- Esperion Therapeutics already planned to file its cholesterol-lowering drug for approval in a couple years, but a newly announced, late-stage trial now also makes it possible for a second treatment from the clinical-stage company to hit regulators' desks around that timeframe.
- The Phase 3 study will assess that treatment — a combination of ezetimibe, the active ingredient in Merck's Zetia, with Esperion's bempedoic acid — in patients with high cholesterol, including those who are at increased risk from other disease or genetic factors. The smaller drugmaker expects the investigation to kick off during the fourth quarter and conclude by the end of 2018. If all goes well, U.S. and European regulatory submissions for the pairing would come in the first half of 2019.
- That timeline closely mirrors the one set for bempedoic acid monotherapy, which is being tested across a trio of trials. Esperion bullishly predicts the franchise surrounding its drug could reach "mega-blockbuster status" in cumulative sales, if it wins approval.
Pharmaceutical companies haven't had an easy time getting their newer cholesterol treatments to unseat statins. The PCSK9 drug class, which encompasses Amgen's Repatha (evolocumab) and Sanofi and Regeneron's Praluent (alirocumab), is trying, but faces formidable resistance from payers over the biologics' hefty cost.
Esperion is confident, however, that its treatments won't be stonewalled in the same way. For one, bempedoic acid is similar to statins in that it prevents cholesterol production, rather than PCSK9 medicines which degrade low-density lipoprotein (LDL) cholesterol, commonly known as the "bad" cholesterol. Regarding the combination therapy, ezetimibe has been on markets for years and garnered strong revenues.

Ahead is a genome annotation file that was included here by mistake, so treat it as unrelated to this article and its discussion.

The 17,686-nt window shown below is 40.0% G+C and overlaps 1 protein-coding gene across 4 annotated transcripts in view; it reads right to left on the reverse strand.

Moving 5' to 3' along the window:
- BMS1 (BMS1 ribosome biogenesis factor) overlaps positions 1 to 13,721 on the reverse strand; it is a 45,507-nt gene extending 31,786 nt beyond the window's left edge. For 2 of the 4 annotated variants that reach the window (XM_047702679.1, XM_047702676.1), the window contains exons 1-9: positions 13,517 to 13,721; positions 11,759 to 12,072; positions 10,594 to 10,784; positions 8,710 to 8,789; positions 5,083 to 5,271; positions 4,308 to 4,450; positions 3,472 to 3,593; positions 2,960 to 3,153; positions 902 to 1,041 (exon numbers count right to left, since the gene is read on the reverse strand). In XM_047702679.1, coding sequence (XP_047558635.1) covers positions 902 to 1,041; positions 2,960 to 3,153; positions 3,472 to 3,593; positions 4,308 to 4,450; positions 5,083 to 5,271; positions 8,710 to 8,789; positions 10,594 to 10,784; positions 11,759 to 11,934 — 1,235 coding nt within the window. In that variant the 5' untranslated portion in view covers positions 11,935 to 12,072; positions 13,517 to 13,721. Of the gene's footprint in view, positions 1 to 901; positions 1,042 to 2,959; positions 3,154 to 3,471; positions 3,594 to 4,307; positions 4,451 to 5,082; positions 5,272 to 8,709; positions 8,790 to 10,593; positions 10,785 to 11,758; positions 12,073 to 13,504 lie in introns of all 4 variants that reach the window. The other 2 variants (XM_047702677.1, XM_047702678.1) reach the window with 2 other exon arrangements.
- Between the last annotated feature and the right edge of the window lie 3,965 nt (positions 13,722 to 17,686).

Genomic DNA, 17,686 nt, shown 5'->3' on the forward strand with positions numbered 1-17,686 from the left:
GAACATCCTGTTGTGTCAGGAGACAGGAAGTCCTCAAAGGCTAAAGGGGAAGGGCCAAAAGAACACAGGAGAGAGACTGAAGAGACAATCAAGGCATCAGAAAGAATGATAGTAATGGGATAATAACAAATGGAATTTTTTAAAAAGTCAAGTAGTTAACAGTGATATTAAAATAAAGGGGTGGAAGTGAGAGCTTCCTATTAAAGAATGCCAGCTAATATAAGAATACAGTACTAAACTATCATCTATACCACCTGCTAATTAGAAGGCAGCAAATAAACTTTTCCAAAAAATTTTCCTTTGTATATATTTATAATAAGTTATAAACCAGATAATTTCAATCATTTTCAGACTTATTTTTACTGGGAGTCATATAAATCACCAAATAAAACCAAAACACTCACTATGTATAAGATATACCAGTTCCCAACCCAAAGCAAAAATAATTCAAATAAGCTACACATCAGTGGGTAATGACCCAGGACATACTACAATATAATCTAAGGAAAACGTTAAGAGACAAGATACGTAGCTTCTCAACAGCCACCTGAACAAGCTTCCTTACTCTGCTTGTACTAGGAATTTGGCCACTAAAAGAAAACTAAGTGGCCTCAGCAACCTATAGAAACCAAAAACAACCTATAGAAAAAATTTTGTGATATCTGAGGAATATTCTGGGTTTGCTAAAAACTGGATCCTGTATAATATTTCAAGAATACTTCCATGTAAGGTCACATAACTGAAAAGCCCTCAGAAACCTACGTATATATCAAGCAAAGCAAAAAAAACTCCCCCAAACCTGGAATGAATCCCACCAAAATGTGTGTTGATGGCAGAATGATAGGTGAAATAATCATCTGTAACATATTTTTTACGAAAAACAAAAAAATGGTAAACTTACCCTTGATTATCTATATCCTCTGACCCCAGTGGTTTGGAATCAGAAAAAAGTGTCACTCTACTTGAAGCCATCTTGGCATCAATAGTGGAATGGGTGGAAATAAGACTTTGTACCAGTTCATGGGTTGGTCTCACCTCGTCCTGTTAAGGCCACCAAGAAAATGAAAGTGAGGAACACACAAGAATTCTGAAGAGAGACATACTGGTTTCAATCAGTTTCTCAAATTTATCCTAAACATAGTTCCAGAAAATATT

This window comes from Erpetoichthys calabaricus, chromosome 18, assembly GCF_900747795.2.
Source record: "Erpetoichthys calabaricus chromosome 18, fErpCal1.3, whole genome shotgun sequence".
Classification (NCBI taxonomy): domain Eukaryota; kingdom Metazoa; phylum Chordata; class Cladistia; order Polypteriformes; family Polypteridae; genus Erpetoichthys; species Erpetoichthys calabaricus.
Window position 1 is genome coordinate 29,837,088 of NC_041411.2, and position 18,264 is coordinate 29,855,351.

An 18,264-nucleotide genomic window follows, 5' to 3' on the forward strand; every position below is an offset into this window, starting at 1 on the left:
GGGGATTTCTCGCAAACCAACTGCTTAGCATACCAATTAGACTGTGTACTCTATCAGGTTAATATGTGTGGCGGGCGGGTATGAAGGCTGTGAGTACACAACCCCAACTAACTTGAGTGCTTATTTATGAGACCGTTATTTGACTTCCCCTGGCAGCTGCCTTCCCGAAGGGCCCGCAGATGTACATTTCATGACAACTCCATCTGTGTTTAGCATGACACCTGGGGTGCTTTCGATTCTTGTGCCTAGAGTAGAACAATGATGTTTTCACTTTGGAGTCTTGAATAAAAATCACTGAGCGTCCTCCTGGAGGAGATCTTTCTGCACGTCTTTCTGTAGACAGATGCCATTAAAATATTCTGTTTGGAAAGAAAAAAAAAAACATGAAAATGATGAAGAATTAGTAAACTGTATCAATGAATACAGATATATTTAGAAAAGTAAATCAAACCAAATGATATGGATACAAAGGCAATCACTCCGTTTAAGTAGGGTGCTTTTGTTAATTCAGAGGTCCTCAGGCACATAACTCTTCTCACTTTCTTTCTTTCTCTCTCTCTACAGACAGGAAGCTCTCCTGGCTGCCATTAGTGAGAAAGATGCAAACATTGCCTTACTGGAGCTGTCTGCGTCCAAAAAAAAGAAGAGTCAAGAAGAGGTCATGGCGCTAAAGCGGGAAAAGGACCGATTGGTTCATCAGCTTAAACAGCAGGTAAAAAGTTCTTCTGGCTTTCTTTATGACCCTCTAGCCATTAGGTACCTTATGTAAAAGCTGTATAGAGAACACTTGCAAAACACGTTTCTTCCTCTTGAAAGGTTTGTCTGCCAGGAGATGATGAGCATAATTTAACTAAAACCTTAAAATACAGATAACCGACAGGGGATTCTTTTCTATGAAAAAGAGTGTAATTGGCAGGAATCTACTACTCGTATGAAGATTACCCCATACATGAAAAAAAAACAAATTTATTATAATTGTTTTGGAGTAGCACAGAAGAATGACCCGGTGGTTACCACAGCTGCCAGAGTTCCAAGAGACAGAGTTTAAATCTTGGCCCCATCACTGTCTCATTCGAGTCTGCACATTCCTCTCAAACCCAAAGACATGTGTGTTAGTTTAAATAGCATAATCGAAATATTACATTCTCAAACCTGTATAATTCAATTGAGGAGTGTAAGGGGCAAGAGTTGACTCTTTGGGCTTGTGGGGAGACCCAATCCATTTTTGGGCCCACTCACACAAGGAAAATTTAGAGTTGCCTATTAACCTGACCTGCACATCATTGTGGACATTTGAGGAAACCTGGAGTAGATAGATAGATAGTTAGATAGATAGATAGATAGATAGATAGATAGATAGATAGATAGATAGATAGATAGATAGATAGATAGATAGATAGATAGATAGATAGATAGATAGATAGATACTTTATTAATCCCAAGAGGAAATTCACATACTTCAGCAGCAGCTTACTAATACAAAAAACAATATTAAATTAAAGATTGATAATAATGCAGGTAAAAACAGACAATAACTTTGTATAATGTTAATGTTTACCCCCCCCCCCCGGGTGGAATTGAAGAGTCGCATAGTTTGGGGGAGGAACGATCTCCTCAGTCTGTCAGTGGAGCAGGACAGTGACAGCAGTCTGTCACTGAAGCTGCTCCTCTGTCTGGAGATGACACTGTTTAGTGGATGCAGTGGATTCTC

Sales of Merck's Zetia and Vytorin (ezetimibe and simvastatin), for instance, hit $3.70 billion in 2016, and Esperion estimates the franchise raked in more than $50 billion over the course of its life.
Generic ezetimibe launched last December, and Vytorin lost patent protection in April. While that's bad news for Merck's bottom lines, Esperion executives noted in a June 26 investor call that the precedent set by the drugs will benefit uptake for its own products.
"We're not predicting that the combo bempedoic acid franchise is going to generate over $50 billion in cumulative revenue," Marianne Andreach, Esperion's head of strategic marketing and product planning, said during the call.
"We're in a much different environment today, with more generics and certainly more access challenges. However, I want you to have the perspective today that the potential is there for the combo bempedoic acid franchise to achieve mega blockbuster status," she said.
Bempedoic acid and the combination therapy target patients who receive maximally tolerated background statin therapy, which Esperion's CEO Tim Mayleben estimated is about 8.5 million people in both the U.S. and Europe. The new late-stage study of the combo will enroll about 350 patients with hypercholesterolemia as well as those who are at high risk of hardening of the arteries or those that have a genetic risk for an ultra high cholesterol disease known as heterozygous familial hypercholesterolemia (HeFH).
Touting their candidates' similar efficacy profiles to statins, as well as a once-daily, oral administration, Esperion executives said they also have faith insurers will look fondly on the franchise.
"Payers are influenced by professional societies, and the much-discussed LDL cholesterol guidelines currently in development are expected to drive LDL cholesterol goals even lower in the future, further increasing the demand for new, highly effective, convenient, cost-effective therapies," Andreach said.
"Payers have previously supported branded ezetimibe and we expect that they will continue to support generic ezetimibe even more, providing the combo with an on-ramp to readily identifiable, accessible and rapidly growing patient segments."